Buying a new computer or laptop? Well, be on the lookout … you will get the laptop and much more than what you’ve bargained for….
I recently bought a new netbook from a computer supplier and was irritated by the “pre-loaded” software and “goodies” which have been put on the computer. Such an action assumes that I would like a trial version of this or the other software on my laptop or netbook – installed, courtesy of your friendly hardware manufacturer and/or supplier.
Topping my list of irritations was the Microsoft Office 2007 package which started nagging me about “activation” via the internet. Guess what? Yep, you’ve got it, Microsoft is not in the habit of giving their moneyspinners away – you have to have your credit card details handy to “activate” it.
When I contacted the supplier, the salesman told me that they receive the product with everything on it, and they are not “allowed” to remove it before selling it to a client. I was then told that it was up to me to remove what I like (or not). Fortunately my ICT skills made it fairly easy to properly remove software and saved me the expense of taking it back to the shop to have it removed. Since I’ve been an OpenOffice (http://www.openoffice.org/) user for a while, I just sneered at the “Are you sure you want to remove this software?” taunt and hit the Add/Remove button.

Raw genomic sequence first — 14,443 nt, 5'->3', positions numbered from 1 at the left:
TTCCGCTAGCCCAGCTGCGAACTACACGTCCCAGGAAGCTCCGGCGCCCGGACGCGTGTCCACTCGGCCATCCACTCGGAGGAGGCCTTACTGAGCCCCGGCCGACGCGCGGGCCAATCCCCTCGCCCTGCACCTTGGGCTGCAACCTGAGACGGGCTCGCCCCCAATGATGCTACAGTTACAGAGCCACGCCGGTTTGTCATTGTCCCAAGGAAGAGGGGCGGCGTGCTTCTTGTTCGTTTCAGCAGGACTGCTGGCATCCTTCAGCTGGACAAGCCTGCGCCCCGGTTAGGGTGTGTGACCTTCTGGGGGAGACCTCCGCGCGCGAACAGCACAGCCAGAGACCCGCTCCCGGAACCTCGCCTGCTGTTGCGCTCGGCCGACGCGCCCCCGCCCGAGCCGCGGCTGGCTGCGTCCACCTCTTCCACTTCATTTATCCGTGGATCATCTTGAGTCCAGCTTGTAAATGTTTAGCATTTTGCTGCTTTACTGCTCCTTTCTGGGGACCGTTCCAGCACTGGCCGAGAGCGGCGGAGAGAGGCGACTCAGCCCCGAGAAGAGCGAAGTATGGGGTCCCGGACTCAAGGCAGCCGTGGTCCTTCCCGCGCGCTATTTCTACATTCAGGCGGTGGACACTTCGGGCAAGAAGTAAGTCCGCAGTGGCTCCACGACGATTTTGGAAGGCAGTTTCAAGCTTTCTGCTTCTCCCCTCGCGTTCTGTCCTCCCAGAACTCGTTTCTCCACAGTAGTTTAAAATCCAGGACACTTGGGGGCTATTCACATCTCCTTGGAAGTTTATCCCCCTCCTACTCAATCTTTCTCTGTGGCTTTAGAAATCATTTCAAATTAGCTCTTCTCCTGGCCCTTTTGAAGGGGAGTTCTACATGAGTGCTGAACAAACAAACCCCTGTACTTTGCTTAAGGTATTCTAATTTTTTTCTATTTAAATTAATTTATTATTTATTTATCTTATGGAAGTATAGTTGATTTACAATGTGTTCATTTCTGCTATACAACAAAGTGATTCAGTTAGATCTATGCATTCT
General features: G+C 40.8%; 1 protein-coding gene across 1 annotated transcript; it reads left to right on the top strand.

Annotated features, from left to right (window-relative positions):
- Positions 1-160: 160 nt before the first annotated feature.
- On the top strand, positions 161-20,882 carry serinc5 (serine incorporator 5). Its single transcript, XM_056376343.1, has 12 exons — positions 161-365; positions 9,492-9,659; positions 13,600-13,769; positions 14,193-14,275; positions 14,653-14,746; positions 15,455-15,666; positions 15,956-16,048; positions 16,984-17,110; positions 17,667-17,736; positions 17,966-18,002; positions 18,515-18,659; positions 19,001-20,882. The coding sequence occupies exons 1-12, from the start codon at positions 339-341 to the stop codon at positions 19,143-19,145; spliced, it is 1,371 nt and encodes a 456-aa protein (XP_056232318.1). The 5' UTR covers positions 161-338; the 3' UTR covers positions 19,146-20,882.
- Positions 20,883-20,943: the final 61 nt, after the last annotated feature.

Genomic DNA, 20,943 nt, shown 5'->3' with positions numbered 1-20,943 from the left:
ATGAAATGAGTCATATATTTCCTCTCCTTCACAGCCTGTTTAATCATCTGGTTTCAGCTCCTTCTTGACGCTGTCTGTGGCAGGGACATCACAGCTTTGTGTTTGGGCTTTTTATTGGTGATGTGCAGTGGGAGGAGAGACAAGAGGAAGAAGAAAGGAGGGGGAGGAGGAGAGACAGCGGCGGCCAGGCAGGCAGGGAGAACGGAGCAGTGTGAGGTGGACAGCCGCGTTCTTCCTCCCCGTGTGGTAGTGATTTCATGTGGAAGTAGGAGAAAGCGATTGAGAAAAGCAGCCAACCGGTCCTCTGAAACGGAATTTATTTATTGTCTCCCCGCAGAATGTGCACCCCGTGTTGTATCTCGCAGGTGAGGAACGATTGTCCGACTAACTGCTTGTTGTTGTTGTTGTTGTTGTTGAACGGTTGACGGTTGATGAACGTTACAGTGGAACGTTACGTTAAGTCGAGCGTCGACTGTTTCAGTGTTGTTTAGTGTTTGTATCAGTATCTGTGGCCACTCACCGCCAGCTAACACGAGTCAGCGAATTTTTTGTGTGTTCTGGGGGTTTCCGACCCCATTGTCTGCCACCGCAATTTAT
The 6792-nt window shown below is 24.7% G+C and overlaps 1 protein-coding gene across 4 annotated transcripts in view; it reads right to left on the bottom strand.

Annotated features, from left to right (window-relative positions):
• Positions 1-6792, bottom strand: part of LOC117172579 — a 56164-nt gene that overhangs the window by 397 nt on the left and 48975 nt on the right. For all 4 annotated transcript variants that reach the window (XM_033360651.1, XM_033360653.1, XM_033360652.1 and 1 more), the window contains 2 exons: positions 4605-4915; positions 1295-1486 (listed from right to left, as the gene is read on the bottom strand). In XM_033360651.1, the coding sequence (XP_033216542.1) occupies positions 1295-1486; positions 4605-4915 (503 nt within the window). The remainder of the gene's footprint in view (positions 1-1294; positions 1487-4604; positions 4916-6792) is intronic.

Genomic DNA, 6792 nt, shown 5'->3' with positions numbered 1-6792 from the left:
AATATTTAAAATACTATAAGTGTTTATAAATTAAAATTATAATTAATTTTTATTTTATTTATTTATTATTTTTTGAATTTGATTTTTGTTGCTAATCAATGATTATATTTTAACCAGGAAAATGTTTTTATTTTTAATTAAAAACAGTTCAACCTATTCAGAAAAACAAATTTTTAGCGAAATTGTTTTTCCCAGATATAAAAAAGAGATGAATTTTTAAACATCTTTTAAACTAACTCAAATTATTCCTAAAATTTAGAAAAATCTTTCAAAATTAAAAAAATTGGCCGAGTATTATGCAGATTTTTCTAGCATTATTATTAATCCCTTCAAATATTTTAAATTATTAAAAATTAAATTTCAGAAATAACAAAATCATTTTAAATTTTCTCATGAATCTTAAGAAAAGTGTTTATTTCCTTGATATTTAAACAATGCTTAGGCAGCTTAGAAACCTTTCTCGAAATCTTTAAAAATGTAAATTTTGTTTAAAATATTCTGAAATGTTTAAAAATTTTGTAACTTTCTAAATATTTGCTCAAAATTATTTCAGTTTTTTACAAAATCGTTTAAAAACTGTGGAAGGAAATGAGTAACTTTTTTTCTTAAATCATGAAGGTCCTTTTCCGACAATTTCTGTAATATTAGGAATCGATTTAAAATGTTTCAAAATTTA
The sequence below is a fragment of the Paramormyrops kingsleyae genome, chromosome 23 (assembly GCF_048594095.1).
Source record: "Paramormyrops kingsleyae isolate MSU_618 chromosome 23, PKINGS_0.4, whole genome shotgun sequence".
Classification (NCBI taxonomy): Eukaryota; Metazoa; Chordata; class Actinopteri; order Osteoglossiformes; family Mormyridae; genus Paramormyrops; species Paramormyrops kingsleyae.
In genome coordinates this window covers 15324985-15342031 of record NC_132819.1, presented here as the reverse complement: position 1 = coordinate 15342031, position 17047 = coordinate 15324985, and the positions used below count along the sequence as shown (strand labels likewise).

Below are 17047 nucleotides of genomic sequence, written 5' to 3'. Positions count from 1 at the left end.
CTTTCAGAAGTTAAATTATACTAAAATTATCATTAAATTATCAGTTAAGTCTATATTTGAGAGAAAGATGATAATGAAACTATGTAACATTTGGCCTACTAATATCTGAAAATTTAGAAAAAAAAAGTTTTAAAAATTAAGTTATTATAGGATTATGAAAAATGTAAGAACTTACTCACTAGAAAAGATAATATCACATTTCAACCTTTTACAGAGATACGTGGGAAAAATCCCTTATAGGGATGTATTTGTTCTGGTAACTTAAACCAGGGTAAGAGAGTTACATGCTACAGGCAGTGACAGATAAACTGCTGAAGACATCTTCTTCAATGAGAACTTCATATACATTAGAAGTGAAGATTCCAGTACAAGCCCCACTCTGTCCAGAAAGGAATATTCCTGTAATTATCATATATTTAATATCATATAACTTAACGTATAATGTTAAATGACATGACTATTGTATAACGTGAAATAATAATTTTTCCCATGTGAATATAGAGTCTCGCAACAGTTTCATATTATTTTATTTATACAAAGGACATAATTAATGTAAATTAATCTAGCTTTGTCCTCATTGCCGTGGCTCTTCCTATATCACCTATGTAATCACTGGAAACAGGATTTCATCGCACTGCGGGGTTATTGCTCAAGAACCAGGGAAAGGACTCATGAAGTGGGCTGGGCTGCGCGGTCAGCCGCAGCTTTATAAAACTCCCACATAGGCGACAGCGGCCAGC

Another “squatter” on my hard drive was an antivirus “suite” – also a trial version which popped up at the most inconvenient times – urging me to “protect myself” against the threats of worms, viruses and such ilk stalking the internet. Yep, I’ve heard of those but I am also aware that such protection need not cost me an arm and a leg.
These are just two of the likely candidates that you will find “pre-installed” when you unwrap your laptop at home to take it for a spin around the worldwide web. Be careful at this point though. First install a firewall application before you go on the internet. The netbook I recently bought from a reputable (sic) supplier had a “phone home” utility installed on it. As soon as it detected a live network connection, it tried to phone home – to the supplier’s website. Needless to say, my firewall setting is “never allow” for that application.
My worst fears came true when I installed an anti-virus and spyware package on the new netbook. The first scan listed a number of viruses, trojans, backdoor, etcetera. After a number of frustrating tries – some of these buggers stubbornly refusing to be healed of moved to the virus vault, I nuked (formatted) the hard drive.
The worst abuse of this pre-loading practice was one PC manufacturer who neatly partitioned the computer hard drive and loaded all “recovery disk” files – Operating System included – onto the partition. Usually recovery disks (with OS and drivers, etcetera on them) are supplied on DVDs and/or CDs. These disks enable you to boot from them and restore corrupt files and the OS – should you have a serious software or hardware malfunction.
The manufacturer then also put “nagware” onto the computer, reminding me every time the PC boots up to “write the recovery files and folders” to backup disks. The manufacturer, it appears, has in the interest of cutting costs and providing a “better quality of service” made it easier for the buyer to exercise “more control” over his or her computer buying experience. Needless to say, it also saved them quite a bit of money not having to pay for the disks and the manpower to load all these files properly onto a DVD and supply it with the new PC.